"We weren't aware there were databases that could be destroyed just by copying them."
-- Bob Williams, Senior Writer, Center for Public Integrity
The Center for Public Integrity sought information about lobbying activities available under the U.S. Foreign Agents Registration Act, a 1938 law passed in response to German propaganda before World War II. Database records describe details of meetings among foreign lobbyists, the administration and Congress, and payments by foreign governments and some overseas groups for political advertisements and other campaigns.
"What they're asking for is a lot, and it's not something at this particular point in time we have the technical ability to do," Justice Department spokesman Bryan Sierra said Tuesday.
[Freedom of Information Act/Public Affairs Unit Chief Thomas J.] McIntyre explained in a May 24 letter that the computer system -- operated in the counterespionage section of the Justice Department's criminal division -- "was not designed for mass export of all stored images" and said the system experiences "substantial problems."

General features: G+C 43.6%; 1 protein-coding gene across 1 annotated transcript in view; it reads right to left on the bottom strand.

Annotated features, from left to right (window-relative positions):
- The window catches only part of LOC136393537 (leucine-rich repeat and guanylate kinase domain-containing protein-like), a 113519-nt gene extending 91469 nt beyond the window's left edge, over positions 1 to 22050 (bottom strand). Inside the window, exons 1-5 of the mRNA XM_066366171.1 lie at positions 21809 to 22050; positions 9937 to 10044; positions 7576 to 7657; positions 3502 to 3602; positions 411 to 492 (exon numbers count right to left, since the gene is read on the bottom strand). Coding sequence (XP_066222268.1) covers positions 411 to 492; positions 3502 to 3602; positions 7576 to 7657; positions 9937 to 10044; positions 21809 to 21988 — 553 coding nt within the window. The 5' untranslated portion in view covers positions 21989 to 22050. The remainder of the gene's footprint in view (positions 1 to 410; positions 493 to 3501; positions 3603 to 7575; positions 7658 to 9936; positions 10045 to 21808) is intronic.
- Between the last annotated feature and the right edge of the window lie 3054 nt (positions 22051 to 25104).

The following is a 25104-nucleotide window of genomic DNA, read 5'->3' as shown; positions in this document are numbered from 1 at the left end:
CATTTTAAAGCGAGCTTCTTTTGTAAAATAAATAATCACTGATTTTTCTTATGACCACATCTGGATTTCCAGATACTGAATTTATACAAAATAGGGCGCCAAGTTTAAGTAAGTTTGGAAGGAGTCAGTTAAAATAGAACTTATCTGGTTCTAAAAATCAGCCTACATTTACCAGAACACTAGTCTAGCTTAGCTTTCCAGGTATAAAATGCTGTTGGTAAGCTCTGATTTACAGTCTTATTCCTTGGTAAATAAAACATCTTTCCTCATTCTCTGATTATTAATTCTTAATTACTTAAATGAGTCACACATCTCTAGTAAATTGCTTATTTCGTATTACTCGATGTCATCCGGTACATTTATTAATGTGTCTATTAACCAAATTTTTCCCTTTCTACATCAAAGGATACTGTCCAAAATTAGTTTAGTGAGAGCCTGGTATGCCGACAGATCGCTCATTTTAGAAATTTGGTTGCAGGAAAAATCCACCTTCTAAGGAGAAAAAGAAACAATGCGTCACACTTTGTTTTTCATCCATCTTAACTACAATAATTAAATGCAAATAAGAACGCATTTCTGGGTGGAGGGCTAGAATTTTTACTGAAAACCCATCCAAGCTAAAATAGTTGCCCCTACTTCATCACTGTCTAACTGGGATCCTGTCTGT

"It sounds like incredible negligence for an agency that is keeping public records to keep them in such a precarious condition," said Stephen Doig, interim director at the Walter Cronkite School of Journalism at Arizona State University. "I've never heard the excuse that making the equivalent of a backup copy would somehow cause steam to rise out of the computer."
The government said an overhaul of the system should be finished by December and copies should be available then.